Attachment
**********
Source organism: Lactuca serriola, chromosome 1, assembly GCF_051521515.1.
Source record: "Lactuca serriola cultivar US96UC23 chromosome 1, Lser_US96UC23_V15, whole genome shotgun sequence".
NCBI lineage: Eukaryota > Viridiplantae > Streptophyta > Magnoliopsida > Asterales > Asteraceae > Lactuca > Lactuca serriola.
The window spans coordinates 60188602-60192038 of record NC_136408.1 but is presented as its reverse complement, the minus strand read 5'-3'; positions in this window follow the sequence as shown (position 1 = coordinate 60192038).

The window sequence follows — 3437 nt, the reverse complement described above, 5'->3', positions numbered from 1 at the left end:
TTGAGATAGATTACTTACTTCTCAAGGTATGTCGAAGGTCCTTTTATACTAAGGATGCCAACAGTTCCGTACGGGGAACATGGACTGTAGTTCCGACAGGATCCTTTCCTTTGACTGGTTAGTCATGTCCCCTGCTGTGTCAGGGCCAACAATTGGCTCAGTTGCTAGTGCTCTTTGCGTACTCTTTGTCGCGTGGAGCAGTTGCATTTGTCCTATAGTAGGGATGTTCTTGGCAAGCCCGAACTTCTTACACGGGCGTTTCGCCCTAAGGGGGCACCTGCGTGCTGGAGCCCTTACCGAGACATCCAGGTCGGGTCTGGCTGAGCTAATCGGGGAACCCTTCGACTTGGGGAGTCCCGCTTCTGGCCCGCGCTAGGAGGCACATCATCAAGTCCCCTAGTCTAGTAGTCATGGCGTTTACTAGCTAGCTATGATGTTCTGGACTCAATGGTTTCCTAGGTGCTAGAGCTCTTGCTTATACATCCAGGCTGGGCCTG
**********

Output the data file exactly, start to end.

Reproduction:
Source organism: Lactuca serriola, chromosome 1, assembly GCF_051521515.1.
Source record: "Lactuca serriola cultivar US96UC23 chromosome 1, Lser_US96UC23_V15, whole genome shotgun sequence".
NCBI lineage: Eukaryota > Viridiplantae > Streptophyta > Magnoliopsida > Asterales > Asteraceae > Lactuca > Lactuca serriola.
The window spans coordinates 60188602-60192038 of record NC_136408.1 but is presented as its reverse complement, the minus strand read 5'-3'; positions in this window follow the sequence as shown (position 1 = coordinate 60192038).

The window sequence follows — 3437 nt, the reverse complement described above, 5'->3', positions numbered from 1 at the left end:
TTGAGATAGATTACTTACTTCTCAAGGTATGTCGAAGGTCCTTTTATACTAAGGATGCCAACAGTTCCGTACGGGGAACATGGACTGTAGTTCCGACAGGATCCTTTCCTTTGACTGGTTAGTCATGTCCCCTGCTGTGTCAGGGCCAACAATTGGCTCAGTTGCTAGTGCTCTTTGCGTACTCTTTGTCGCGTGGAGCAGTTGCATTTGTCCTATAGTAGGGATGTTCTTGGCAAGCCCGAACTTCTTACACGGGCGTTTCGCCCTAAGGGGGCACCTGCGTGCTGGAGCCCTTACCGAGACATCCAGGTCGGGTCTGGCTGAGCTAATCGGGGAACCCTTCGACTTGGGGAGTCCCGCTTCTGGCCCGCGCTAGGAGGCACATCATCAAGTCCCCTAGTCTAGTAGTCATGGCGTTTACTAGCTAGCTATGATGTTCTGGACTCAATGGTTTCCTAGGTGCTAGAGCTCTTGCTTATACATCCAGGCTGGGCCTG